For past years, rice varieties cultivated in South Vietnam originated from domestic hybridisation or from IRRI. Rice mutation breeding has been initiated for recent years. To meet the requirement of rice production diversification in different agro-ecological areas and rice genetic resources, from 1993 Institute of Agricultural Science of South Vietnam has carried out rice improvement by induced mutation of radiation. The mutagen was gamma rays of 60 Co. The goal is to create inherited variations, which cannot be obtained from other breeding methods, specially important characters of rice varieties (high tolerance to acid sulfate soil, lodging resistance combined with early maturity), which were difficult to gain by hybridisation. With 60 Co gamma rays, doses of 10-20 krad, dose rate of 280 krad/h, dry and germinated seeds of introduced and local rice varieties (IR 64, IR 9729, IR 50404, IR 59606, Jasmine 85, Nang Huong, Tam Xoan) were irradiated. The irradiated seeds were immediately sown within 24 and 94 hrs for wet seeds and dry seeds after treatment, respectively. Population of 10,000-15,000 plants were established and evaluated by IRRI evaluation standard from M2-M7 generations. 365 lines, varieties were selected with better behaviours than original varieties as lodging resistance, earliness, potential yield, leaf characters, tolerant ability to adverse conditions etc. Some good varieties (VND95-19, VND95-20) have been approved as leading national varieties and released for large-scale production in South Vietnam. (author)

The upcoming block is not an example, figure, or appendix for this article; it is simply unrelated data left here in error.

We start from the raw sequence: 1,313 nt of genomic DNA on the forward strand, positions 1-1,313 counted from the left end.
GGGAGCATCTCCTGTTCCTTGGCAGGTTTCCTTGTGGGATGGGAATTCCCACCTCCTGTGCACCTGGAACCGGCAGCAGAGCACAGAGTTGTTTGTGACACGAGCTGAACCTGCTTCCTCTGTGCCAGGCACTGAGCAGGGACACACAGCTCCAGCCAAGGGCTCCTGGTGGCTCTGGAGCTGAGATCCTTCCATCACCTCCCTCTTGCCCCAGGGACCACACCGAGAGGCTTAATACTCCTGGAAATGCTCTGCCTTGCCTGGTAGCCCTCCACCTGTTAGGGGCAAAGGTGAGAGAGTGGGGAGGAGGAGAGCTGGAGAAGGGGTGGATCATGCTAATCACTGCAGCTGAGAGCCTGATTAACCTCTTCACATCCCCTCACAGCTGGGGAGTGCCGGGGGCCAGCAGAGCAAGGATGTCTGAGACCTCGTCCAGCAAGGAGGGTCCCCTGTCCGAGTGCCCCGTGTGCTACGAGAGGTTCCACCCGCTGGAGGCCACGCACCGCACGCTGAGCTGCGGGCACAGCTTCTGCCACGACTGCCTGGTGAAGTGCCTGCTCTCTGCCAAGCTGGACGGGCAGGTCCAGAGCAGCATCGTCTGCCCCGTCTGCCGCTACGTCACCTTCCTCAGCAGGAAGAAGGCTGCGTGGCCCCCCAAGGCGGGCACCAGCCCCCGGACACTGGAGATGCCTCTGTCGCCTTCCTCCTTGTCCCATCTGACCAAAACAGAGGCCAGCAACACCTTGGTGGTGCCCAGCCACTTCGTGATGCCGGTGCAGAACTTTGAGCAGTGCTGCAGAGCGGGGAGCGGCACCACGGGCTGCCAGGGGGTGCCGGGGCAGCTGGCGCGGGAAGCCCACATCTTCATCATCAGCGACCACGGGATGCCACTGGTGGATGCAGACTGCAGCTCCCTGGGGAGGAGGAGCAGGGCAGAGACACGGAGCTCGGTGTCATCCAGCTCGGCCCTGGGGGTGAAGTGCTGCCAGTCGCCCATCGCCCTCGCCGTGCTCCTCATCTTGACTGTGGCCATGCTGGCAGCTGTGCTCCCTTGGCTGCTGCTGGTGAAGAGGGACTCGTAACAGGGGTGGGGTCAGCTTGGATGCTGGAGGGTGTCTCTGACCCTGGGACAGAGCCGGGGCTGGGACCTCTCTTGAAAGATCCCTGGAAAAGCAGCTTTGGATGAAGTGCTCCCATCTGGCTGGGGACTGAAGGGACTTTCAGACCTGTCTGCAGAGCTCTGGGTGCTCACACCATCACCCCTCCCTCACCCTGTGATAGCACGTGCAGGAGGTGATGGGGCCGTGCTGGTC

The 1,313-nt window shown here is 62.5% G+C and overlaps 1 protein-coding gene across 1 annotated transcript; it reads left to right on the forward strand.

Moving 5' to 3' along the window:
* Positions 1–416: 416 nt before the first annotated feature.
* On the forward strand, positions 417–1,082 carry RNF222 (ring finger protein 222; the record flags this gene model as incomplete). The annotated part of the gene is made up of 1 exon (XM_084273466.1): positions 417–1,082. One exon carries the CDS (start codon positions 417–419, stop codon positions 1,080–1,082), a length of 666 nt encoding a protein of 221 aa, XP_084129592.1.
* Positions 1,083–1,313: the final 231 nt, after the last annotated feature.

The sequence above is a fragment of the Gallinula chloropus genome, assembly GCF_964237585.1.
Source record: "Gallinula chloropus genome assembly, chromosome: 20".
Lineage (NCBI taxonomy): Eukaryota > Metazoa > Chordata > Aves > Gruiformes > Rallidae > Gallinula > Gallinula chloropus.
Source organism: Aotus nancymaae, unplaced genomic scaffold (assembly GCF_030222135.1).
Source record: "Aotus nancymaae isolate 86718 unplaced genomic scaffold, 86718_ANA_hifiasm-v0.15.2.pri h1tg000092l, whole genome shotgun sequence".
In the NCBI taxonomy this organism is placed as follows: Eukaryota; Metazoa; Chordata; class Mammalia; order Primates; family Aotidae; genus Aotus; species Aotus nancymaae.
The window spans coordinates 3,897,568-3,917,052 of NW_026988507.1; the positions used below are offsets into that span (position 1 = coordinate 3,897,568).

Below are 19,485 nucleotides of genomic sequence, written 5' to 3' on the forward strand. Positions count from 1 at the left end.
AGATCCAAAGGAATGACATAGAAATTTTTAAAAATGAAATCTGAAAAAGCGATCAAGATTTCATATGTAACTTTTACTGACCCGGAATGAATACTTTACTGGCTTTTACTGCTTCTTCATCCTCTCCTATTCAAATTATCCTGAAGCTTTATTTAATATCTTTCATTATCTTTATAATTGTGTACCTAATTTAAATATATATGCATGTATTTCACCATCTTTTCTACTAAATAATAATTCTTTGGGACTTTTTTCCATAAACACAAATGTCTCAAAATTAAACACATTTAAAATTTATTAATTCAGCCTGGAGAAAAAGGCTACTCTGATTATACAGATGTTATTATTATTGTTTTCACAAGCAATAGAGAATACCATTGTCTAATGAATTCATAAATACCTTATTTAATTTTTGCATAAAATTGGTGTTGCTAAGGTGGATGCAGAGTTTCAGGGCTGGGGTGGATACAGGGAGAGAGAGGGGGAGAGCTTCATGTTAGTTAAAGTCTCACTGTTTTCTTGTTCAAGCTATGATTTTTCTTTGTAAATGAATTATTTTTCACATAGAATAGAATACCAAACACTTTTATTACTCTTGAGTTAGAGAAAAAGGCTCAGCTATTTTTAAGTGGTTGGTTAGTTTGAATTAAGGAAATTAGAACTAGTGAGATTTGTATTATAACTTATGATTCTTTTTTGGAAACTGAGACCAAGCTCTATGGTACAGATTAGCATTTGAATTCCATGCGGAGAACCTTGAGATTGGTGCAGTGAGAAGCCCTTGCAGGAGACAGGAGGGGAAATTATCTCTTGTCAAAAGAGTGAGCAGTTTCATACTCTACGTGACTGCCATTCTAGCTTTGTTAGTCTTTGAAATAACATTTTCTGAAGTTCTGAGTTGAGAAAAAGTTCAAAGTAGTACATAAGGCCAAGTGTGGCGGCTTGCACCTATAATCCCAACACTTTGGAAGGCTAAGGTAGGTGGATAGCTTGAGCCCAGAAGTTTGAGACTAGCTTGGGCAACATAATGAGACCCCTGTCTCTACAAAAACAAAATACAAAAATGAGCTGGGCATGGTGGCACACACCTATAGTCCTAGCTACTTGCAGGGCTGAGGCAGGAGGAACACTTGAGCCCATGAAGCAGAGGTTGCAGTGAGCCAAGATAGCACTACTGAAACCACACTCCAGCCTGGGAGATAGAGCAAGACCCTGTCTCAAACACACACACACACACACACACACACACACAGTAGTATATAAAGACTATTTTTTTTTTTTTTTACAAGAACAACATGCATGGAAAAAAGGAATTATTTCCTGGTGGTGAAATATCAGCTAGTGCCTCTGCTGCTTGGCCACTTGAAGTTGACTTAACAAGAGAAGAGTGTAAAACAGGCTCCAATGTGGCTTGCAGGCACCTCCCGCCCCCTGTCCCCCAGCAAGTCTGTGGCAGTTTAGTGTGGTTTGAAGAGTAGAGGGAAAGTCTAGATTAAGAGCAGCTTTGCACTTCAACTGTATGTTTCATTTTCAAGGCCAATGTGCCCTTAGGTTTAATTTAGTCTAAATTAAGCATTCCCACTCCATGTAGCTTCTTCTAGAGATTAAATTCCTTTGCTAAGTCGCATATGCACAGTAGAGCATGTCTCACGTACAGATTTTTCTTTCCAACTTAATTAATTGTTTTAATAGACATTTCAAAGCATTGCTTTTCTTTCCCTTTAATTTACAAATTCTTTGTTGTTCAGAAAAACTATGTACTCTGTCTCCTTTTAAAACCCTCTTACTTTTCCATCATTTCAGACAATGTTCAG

13. Rice improvement through radiation-induced mutation for cultivation in South Vietnam

    Energy Technology Data Exchange (ETDEWEB)

    Do Khac Thinh; Hung Phi Oanh; Nguyen Thi Cuc; Nguyen Ngoc Quynh [Institute of Agricultural Science of South Vietnam, Ho Chi Minh (Viet Nam)

    2001-03-01